How can you pay it forward today?

Snowflake Mittens

Wednesday, January 13th, 2010

My first pay it forward gift reached its destination, so now I can reveal what was in that envelope.

I designed this pair of mittens using a great book.  Folk Knitting in Estonia, by Nancy Bush.  It was fun to play with new design elements like braid and pattern.  They are made from 100% wool from Topsy Farm on Amherst Island, a short drive and ferry ride from my home.

I tried four different stitch patterns on the cuff, palm, thumb and back of the hand to come up with a unique pattern that I call “snowflake mittens”.

There are loops on the mittens, just in case you’d want to hang them up, or put them on strings.  There’s nothing worse than losing mittens–specially when they are one of a kind.

I hope that these mitts keep Lisa‘s hands nice and warm this winter.

How Will You Pay It Forward Today?

Monday, January 4th, 2010

A while back, I signed up for a pay it forward challenge.  Someone has pledged to make me something, provided I promise to make something for three other people, who will each make things for three other people.  Eventually a lot of people will be receiving hand made gifts!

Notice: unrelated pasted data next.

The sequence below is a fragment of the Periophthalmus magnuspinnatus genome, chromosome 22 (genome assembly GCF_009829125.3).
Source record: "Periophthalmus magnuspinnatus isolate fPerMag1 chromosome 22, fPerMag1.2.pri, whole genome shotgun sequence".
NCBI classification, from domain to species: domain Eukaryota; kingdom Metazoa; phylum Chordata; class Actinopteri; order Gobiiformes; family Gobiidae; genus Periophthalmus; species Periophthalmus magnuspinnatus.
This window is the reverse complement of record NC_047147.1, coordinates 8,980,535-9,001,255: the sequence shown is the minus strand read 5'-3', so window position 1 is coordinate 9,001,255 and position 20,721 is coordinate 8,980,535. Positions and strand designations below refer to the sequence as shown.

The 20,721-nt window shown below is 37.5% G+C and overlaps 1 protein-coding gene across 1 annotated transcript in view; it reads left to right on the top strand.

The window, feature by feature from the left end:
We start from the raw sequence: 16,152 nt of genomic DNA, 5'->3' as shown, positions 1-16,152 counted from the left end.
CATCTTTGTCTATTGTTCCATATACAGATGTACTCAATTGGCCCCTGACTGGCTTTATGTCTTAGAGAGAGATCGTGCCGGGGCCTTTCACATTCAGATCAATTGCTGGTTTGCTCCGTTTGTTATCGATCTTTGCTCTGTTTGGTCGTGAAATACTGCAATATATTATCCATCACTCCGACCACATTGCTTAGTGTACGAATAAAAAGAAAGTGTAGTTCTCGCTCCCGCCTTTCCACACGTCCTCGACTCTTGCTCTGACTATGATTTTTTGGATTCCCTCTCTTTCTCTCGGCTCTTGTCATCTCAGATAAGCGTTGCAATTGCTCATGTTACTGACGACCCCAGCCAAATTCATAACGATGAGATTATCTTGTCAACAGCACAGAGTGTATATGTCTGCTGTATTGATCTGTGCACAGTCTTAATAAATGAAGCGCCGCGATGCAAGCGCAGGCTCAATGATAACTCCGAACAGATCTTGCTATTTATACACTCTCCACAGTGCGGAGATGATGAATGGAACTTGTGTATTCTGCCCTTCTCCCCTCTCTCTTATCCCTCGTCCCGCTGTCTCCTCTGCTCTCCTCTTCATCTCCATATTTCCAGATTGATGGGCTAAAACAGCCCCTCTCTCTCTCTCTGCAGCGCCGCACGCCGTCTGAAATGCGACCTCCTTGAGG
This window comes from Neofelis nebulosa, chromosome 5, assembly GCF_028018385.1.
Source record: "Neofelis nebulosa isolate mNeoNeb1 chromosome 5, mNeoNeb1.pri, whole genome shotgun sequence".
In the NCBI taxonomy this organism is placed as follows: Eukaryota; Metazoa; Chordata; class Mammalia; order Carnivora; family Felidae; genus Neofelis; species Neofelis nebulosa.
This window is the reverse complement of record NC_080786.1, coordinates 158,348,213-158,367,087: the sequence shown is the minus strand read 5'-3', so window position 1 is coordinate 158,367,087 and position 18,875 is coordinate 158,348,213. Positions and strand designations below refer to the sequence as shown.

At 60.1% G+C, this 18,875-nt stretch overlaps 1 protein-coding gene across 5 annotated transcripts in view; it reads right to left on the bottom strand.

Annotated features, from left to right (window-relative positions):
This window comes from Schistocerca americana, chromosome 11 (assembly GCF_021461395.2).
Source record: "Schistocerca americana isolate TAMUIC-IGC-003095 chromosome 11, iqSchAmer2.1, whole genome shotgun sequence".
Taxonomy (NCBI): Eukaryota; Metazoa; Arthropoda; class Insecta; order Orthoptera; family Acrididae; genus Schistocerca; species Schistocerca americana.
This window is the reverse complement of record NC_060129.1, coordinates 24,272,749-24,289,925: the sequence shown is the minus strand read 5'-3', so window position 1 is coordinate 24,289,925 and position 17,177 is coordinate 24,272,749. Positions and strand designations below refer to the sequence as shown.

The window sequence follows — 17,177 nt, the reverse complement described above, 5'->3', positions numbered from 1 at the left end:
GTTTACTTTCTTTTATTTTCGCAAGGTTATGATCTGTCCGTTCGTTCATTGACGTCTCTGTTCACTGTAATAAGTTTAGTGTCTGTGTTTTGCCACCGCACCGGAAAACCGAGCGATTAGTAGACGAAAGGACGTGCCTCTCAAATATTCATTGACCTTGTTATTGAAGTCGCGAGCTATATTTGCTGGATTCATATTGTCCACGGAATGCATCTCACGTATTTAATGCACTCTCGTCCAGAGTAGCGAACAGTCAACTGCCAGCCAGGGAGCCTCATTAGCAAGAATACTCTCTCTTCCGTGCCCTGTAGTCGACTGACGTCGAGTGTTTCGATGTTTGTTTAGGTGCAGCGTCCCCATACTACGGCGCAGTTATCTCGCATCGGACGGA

My first pay it forward envelope is in the mail!

I love the idea of paying it forward–doing something nice for others, and trusting that they too will continue the chain of niceness.  I enjoy the change of perspective–not thinking about what you’ll get, but what you can give.  My envelopes contain knitting….but that is not the only way to pay it forward.  Bake someone cookies, shovel someone’s driveway, give a kind word, share a smile….there are endless possibilities.

How will you pay it forward today?

Knit Night

Saturday, November 14th, 2009

Today is Friday the 13th, and it is a good day!

I went to see the Handloom Weavers and Spinners show and sale (still running Saturday and Sunday 10-4). If you are in the Kingston area, check it out. There are some very beautiful items.

My art of the day is the continuation of the puffy mittens, and the appreciation of the complexities of the weaving I saw today!

There were wall hangings, and polar bears…

handwoven bears

handwoven bears

….Felted Angels dressed in handwoven garments…

…beautiful wooly blankets…

…delicately patterned scarves…

…lots of handspun yarn…

…and the cutest little sheep ornaments…

I have belonged to this group in the past, and learned a lot from the knowledgeable instructors who taught me how to spin, and weave

my first weaving